A recent study by the State Educational Technology Directors Association (SETDA) concluded that U.S. educational institutions will need networks that deliver broadband performance of 100Mbps for every 1,000 students and staff members in time for the 2014-15 school year. The reasoning behind the huge demand relates to the increasing use of online content, online textbooks, and collaboration tools in the classroom (http://www.networkworld.com/news/2012/060412-schools-need-100mbps-per-1000-259811.html). As schools make this move away from traditional instructional methods, some firms still ponder the return on investment of transitioning to e-learning.
Although private industry pioneered many of the current tools and techniques for electronic learning, multiple industries still rely on traditional, “one size fits all” methods for professional education. The 2010 American Society of Training and Development (ASTD) State of the Industry Report found that 39 percent of training hours were electronic media, 28 percent online, and 59 percent involved live interaction. This distribution is changing, but incrementally. Companies spend in excess of $125 billion on training in the US alone and the effectiveness, low cost, and convenience of electronic and online delivery continues to make it a very desirable option. E-learning is projected to make up more than $100 billion of the total industry by 2015, according to Bersin and Associates.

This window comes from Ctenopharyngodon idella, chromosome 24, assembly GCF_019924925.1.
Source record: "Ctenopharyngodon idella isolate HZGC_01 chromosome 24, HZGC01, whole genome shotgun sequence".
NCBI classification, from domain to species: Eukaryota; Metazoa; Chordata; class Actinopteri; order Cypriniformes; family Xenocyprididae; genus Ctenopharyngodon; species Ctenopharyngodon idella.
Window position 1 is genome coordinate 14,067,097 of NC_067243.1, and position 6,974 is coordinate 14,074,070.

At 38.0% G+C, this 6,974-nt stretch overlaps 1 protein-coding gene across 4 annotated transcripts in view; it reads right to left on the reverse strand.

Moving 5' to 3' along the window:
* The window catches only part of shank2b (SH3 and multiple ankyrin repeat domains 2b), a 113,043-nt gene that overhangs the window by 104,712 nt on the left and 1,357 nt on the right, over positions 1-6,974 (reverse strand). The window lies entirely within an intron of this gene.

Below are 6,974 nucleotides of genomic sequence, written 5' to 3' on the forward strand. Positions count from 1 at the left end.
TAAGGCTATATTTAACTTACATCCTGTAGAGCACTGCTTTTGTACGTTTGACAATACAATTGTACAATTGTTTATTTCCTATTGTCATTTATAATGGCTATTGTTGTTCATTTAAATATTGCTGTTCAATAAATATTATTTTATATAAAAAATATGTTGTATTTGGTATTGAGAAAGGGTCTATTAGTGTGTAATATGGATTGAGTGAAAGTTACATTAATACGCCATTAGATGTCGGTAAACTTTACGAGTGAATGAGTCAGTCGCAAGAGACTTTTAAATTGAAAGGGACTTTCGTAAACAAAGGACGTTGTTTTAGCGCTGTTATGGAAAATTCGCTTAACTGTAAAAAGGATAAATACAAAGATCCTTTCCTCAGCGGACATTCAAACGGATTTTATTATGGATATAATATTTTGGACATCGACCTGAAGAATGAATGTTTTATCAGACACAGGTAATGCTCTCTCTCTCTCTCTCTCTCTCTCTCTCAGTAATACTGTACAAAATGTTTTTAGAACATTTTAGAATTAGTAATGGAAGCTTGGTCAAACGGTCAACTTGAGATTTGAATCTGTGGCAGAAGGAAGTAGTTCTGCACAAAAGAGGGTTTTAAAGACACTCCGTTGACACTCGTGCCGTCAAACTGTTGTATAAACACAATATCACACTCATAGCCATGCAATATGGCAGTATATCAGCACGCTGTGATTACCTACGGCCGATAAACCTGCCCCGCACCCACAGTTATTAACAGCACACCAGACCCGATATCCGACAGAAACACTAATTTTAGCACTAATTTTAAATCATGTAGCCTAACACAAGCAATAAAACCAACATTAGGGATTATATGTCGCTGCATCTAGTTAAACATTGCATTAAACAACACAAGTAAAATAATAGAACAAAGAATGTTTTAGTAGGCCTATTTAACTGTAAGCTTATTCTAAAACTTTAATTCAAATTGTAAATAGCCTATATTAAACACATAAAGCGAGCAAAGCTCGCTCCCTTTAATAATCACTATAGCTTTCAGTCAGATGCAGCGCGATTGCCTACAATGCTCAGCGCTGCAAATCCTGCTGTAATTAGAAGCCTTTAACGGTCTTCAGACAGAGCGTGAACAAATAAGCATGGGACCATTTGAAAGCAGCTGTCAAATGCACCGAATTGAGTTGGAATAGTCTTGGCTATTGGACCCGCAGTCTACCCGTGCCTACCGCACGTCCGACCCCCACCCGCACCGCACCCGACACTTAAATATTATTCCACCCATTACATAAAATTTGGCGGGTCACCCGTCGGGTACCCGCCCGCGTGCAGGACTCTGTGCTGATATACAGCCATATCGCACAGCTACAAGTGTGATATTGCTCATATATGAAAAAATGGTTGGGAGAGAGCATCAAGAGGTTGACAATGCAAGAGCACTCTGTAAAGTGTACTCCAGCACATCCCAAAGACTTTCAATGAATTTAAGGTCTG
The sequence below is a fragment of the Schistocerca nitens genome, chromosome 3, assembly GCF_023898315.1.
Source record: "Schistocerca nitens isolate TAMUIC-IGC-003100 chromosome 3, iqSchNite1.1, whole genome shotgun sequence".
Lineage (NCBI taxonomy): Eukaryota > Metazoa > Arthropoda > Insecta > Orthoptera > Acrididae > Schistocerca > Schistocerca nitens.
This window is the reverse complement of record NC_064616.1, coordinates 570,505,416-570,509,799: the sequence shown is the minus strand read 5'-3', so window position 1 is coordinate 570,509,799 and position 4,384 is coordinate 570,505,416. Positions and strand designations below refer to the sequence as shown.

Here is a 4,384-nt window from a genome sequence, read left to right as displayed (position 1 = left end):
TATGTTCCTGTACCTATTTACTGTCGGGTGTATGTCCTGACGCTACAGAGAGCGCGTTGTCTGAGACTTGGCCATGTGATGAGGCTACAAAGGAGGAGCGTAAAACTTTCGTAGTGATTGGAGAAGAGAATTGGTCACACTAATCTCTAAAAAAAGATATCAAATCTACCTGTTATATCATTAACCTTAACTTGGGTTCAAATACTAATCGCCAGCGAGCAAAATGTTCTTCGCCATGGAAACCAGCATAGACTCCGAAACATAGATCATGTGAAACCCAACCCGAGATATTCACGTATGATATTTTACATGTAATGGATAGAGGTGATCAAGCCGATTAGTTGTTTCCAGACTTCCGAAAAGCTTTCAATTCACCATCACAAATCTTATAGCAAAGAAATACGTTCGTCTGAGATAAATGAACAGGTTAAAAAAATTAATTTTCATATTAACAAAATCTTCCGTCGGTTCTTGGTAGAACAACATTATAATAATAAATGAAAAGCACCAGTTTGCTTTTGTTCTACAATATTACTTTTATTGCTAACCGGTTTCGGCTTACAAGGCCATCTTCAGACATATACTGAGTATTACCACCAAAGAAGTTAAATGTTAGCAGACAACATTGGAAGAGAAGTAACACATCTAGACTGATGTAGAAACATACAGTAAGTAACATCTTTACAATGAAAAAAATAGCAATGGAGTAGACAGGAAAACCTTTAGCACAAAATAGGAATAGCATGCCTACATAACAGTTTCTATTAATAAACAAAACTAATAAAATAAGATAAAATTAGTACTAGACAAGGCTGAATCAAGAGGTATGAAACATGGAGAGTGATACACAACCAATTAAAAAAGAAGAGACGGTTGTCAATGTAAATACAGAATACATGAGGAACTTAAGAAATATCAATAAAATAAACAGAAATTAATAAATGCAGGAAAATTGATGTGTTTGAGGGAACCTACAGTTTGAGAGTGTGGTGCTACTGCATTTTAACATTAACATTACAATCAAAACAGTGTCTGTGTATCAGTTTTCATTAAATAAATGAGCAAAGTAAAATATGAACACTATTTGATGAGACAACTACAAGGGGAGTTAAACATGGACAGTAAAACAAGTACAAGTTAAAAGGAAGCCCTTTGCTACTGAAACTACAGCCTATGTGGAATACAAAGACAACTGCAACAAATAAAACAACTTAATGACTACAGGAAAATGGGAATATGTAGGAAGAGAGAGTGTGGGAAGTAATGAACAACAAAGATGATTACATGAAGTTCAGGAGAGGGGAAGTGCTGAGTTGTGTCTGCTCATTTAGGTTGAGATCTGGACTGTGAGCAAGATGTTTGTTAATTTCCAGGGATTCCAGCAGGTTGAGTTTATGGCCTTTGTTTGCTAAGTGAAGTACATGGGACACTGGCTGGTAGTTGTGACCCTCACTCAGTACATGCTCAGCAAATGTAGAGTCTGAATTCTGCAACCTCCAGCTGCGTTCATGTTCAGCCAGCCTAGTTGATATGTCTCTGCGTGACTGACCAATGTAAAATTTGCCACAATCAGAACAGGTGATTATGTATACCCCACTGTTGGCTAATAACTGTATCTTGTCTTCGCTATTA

If you work for an organization considering the transition from some of its traditional offerings to an e-learning approach, consider the following:
Unlike a classroom environment, e-learning allows the student to progress at his or her own pace and emphasize the topics most relevant to their current capabilities and future needs. By simple assessments and feedback routines, the material adjusts to meet the student’s needs instead of adopting a “one size fits all” approach. By focusing on what is more challenging, the student feels more engaged and rewarded by the educational process.
Leverages Social Media
One of the initial concerns with e-learning related to the perceived removal of the interactive dynamic that occurs in the classroom. Early on, most training professionals imagined a sterile computer lab filled with “cookie cutter” workers sitting in front of computers watching the screen. Current approaches to e-learning leverage social media and incorporate discussion boards, blogs, and wikis to facilitate greater interaction. Moreover, numerous products, many that are free join those attending training, conferences, or other educational events during and after the experience to create learning that is more continuous. As a result, the initial training leads to attendees gaining new relationships like a traditional classroom, yet grants an easy and accessible method of future interaction.
Advances in training delivery corresponded with improvements in tracking and predictive technology. Learning Management Systems (LMS) have significantly improved our ability to deliver, track, and manage corporate education. Similarly, Learning Content Management Systems (LCMS) unified the efforts of multiple trainers and in many cases organizations to author content that is reusable. Although both systems increased the efficiency and effectiveness of corporate education and helped to facilitate the e-learning revolution, the current generation of innovation involves conducting assessments to identify optimal action. For example, a current employee’s abilities, deficiencies, and potential areas for growth can be joined into a single plan and linked to available courses or learning objects. By customizing to meet the overall educational planning needs, we invest in the areas that have the highest return on investment.